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Sharon L.R. Kardia, Lawrence F. Bielak, Leslie A. Lange, James M. Cheverud, Eric Boerwinkle, Stephen T. Turner, Patrick F. Sheedy II, Patricia A. Peyser
Med Sci Monit 2006; 12(4): CR150-158
Background: Coronary artery calcification (CAC) is an important indicatorof future coronary artery disease events. Since elevated blood pressure (BP) is an important predictorof CAC, genetic polymorphisms in the renin-angiotensin system and their interaction may play a role inexplaining CAC quantity variation. Material/Methods: As part of the Epidemiology of Coronary Artery CalcificationStudy, 166 asymptomatic women and 166 asymptomatic men were genotyped for the insertion/deletion polymorphismin the angiotensin-converting enzyme (ACE) gene and the -6 promoter polymorphism of the angiotensinogen(AGT) gene. We used a novel method to detect gene-gene interaction and compared it to the standard two-wayanalysis of variance (ANOVA) method. Results: Based on a two-way ANOVA model, there was no evidence forepistasis for either systolic BP or CAC in either men or women. However, using a novel method, we foundevidence of significant gene-gene interaction in systolic BP in men and gene-gene interaction in bothsystolic BP levels and CAC quantity in women. Conclusions: Our study demonstrates that new methods ofassessing epistasis maybe important in understanding the complex genetics of systolic blood pressureas well as subclinical coronary atherosclerosis.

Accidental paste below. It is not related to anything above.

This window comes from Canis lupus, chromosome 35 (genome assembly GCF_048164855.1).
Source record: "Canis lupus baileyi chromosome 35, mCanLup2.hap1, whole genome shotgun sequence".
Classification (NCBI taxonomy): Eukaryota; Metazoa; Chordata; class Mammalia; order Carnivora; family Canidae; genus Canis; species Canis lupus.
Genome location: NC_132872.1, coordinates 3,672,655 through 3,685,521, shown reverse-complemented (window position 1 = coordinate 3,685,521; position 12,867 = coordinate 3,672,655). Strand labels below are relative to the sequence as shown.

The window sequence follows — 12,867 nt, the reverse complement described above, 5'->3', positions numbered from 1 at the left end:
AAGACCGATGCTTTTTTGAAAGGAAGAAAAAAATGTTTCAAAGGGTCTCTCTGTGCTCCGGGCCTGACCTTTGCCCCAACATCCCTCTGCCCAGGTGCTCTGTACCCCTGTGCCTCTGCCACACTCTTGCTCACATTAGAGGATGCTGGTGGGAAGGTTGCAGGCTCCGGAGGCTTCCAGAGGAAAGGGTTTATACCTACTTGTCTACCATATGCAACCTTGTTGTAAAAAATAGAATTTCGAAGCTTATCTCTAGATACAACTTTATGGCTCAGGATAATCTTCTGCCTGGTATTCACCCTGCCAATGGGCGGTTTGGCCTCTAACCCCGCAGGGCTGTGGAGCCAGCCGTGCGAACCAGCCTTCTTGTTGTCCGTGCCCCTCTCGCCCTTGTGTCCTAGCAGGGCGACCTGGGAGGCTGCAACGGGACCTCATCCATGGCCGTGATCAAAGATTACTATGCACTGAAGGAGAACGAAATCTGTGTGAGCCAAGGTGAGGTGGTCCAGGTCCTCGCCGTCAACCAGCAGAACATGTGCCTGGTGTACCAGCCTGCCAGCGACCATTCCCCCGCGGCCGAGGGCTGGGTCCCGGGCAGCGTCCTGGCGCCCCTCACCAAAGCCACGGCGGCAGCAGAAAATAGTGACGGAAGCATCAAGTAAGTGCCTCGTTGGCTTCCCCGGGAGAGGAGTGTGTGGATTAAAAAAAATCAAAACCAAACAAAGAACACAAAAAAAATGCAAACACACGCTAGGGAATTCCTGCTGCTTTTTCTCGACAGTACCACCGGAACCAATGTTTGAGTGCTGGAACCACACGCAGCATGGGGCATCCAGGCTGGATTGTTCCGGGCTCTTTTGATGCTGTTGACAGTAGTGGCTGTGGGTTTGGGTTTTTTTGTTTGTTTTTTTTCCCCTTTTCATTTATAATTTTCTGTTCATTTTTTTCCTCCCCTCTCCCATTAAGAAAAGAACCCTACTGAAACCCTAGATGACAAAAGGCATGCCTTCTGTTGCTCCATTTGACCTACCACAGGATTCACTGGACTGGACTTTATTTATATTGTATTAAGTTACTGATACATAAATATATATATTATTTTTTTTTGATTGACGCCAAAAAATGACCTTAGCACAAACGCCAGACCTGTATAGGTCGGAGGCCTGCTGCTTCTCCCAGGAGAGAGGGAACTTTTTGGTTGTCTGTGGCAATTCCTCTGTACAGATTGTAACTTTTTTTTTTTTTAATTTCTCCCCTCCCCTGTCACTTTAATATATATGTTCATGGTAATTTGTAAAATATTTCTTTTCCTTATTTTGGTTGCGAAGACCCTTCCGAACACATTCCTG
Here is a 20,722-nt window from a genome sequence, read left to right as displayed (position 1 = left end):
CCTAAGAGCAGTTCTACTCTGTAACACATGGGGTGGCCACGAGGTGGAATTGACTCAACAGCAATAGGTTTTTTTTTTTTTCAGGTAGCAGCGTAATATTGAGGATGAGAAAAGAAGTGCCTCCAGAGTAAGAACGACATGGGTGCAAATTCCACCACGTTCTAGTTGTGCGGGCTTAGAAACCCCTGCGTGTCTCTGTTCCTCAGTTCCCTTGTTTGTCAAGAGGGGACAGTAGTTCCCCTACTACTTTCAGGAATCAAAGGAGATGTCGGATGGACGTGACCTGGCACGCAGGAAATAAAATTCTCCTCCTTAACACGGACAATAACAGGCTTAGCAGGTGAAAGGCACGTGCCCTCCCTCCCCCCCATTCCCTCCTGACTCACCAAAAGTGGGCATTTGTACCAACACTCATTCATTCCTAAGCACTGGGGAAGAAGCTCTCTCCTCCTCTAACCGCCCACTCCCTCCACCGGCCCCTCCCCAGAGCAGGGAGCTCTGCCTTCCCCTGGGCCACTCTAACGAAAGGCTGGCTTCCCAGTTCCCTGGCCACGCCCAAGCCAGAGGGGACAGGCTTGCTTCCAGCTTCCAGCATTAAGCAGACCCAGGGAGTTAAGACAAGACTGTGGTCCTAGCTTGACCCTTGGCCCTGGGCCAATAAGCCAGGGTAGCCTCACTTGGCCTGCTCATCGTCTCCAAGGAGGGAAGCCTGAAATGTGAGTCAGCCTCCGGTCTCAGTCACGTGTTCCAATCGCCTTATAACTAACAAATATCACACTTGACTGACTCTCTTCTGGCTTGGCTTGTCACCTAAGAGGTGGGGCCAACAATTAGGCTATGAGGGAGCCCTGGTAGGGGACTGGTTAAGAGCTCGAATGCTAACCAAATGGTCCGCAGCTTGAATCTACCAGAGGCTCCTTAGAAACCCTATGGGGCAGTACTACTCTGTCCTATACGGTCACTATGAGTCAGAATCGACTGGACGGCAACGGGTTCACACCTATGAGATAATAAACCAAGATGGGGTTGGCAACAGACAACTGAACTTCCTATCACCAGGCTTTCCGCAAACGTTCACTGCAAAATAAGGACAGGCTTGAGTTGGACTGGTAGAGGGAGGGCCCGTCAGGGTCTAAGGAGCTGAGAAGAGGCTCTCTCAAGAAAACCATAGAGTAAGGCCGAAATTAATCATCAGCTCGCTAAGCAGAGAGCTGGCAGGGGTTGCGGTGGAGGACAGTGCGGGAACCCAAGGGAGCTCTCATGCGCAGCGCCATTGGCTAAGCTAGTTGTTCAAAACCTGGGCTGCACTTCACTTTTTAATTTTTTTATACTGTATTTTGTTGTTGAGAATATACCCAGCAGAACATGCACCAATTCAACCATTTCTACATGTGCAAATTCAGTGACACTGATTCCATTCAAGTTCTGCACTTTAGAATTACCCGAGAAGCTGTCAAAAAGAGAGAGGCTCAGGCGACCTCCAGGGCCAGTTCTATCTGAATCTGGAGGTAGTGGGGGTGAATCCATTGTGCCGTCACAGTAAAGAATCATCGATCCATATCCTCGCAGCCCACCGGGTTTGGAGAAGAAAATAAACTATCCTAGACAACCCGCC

Keywords: Epistasis, Genetic, Renin-Angiotensin System - genetics, Promoter Regions, Genetic, Polymorphism, Genetic, Peptidyl-Dipeptidase A - genetics, Genotype, Aged, 80 and over, DNA - genetics, Coronary Vessels - pathology, Coronary Artery Disease - genetics, Calcinosis - genetics, Blood Pressure - genetics, Base Sequence, Angiotensinogen - genetics, Adult